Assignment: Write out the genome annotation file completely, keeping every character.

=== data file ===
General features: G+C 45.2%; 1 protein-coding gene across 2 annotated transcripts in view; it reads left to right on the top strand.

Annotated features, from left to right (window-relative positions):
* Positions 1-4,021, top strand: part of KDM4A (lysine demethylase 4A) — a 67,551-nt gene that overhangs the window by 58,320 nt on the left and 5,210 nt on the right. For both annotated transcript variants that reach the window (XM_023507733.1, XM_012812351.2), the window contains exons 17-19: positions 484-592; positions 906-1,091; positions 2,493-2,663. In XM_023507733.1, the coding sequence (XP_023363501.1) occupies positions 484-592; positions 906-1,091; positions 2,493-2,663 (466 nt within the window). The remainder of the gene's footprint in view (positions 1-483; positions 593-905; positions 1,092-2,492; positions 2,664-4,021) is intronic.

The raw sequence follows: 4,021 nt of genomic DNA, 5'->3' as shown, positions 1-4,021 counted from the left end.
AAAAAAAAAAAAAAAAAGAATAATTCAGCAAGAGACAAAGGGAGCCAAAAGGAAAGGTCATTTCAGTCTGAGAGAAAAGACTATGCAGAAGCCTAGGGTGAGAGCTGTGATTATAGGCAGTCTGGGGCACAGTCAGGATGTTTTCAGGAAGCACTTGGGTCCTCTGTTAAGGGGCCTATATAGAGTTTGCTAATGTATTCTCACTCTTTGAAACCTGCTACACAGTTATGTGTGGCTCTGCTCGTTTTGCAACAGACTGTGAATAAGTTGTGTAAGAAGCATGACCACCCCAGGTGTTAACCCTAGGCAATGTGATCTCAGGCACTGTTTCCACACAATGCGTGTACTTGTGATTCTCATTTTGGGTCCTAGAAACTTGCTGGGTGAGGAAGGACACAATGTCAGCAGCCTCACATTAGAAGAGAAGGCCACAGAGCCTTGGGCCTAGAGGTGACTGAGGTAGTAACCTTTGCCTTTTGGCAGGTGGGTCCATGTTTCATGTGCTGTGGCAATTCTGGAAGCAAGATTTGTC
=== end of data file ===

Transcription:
General features: G+C 45.2%; 1 protein-coding gene across 2 annotated transcripts in view; it reads left to right on the top strand.

Annotated features, from left to right (window-relative positions):
* Positions 1-4,021, top strand: part of KDM4A (lysine demethylase 4A) — a 67,551-nt gene that overhangs the window by 58,320 nt on the left and 5,210 nt on the right. For both annotated transcript variants that reach the window (XM_023507733.1, XM_012812351.2), the window contains exons 17-19: positions 484-592; positions 906-1,091; positions 2,493-2,663. In XM_023507733.1, the coding sequence (XP_023363501.1) occupies positions 484-592; positions 906-1,091; positions 2,493-2,663 (466 nt within the window). The remainder of the gene's footprint in view (positions 1-483; positions 593-905; positions 1,092-2,492; positions 2,664-4,021) is intronic.

The raw sequence follows: 4,021 nt of genomic DNA, 5'->3' as shown, positions 1-4,021 counted from the left end.
AAAAAAAAAAAAAAAAAGAATAATTCAGCAAGAGACAAAGGGAGCCAAAAGGAAAGGTCATTTCAGTCTGAGAGAAAAGACTATGCAGAAGCCTAGGGTGAGAGCTGTGATTATAGGCAGTCTGGGGCACAGTCAGGATGTTTTCAGGAAGCACTTGGGTCCTCTGTTAAGGGGCCTATATAGAGTTTGCTAATGTATTCTCACTCTTTGAAACCTGCTACACAGTTATGTGTGGCTCTGCTCGTTTTGCAACAGACTGTGAATAAGTTGTGTAAGAAGCATGACCACCCCAGGTGTTAACCCTAGGCAATGTGATCTCAGGCACTGTTTCCACACAATGCGTGTACTTGTGATTCTCATTTTGGGTCCTAGAAACTTGCTGGGTGAGGAAGGACACAATGTCAGCAGCCTCACATTAGAAGAGAAGGCCACAGAGCCTTGGGCCTAGAGGTGACTGAGGTAGTAACCTTTGCCTTTTGGCAGGTGGGTCCATGTTTCATGTGCTGTGGCAATTCTGGAAGCAAGATTTGTC